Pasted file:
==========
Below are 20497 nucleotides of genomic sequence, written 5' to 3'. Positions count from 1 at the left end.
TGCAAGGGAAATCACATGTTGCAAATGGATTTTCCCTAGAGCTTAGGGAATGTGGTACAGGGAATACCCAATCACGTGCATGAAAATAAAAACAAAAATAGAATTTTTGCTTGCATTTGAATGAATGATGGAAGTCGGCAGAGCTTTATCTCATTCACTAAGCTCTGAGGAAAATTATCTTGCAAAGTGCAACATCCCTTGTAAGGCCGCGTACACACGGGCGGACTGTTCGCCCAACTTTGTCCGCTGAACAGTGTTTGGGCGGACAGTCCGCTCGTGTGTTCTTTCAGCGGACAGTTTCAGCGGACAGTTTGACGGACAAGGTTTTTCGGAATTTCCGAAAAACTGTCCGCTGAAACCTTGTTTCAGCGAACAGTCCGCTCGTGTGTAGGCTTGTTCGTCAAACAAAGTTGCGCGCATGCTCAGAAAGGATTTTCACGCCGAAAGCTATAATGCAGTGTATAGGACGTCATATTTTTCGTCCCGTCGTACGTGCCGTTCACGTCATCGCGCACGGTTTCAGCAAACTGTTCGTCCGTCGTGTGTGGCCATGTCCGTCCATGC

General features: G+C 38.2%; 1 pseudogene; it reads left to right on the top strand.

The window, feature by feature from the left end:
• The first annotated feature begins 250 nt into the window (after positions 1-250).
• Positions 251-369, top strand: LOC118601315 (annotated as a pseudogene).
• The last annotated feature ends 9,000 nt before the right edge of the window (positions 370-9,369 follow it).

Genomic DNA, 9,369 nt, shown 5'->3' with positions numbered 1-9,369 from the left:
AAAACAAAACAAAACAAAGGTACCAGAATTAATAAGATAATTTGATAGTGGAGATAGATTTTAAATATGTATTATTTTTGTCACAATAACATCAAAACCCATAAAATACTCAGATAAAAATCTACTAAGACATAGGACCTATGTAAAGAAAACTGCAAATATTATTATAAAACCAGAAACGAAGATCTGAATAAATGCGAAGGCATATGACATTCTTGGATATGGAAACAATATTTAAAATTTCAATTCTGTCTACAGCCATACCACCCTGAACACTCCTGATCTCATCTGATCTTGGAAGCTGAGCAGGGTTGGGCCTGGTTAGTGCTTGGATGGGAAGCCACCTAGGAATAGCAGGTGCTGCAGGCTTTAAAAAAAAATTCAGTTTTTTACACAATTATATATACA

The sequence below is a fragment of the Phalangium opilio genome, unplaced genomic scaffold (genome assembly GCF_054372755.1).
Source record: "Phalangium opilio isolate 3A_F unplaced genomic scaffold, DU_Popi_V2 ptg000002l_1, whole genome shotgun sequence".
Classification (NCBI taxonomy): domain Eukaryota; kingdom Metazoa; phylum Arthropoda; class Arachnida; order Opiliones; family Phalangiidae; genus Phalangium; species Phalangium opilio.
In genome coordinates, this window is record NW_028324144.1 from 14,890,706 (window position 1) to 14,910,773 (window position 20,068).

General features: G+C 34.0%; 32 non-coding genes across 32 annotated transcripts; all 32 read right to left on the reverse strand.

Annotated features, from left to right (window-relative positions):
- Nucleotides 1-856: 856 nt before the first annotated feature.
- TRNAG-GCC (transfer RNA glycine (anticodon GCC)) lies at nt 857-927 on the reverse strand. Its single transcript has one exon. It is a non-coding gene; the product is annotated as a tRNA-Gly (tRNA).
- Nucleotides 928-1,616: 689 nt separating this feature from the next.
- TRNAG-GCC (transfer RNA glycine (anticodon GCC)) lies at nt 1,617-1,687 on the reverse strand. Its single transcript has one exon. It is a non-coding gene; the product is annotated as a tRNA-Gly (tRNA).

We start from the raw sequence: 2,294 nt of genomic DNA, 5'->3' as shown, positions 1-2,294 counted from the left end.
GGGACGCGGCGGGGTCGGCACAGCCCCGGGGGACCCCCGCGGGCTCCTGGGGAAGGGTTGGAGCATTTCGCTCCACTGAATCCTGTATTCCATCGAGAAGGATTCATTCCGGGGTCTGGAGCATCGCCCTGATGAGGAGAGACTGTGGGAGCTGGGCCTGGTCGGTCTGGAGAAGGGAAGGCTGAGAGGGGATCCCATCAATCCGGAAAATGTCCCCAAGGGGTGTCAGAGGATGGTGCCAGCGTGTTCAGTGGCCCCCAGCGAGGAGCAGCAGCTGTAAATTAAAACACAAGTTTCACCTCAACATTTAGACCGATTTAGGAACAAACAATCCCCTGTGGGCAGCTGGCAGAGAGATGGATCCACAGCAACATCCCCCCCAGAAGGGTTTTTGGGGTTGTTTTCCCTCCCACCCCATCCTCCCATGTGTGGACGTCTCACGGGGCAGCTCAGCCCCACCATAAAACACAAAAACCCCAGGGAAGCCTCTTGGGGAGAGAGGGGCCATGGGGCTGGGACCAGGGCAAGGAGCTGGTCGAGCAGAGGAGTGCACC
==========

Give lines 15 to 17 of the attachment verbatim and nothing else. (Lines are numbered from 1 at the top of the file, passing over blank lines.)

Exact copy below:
Annotated features, from left to right (window-relative positions):
- Nucleotides 1-856: 856 nt before the first annotated feature.
- TRNAG-GCC (transfer RNA glycine (anticodon GCC)) lies at nt 857-927 on the reverse strand. Its single transcript has one exon. It is a non-coding gene; the product is annotated as a tRNA-Gly (tRNA).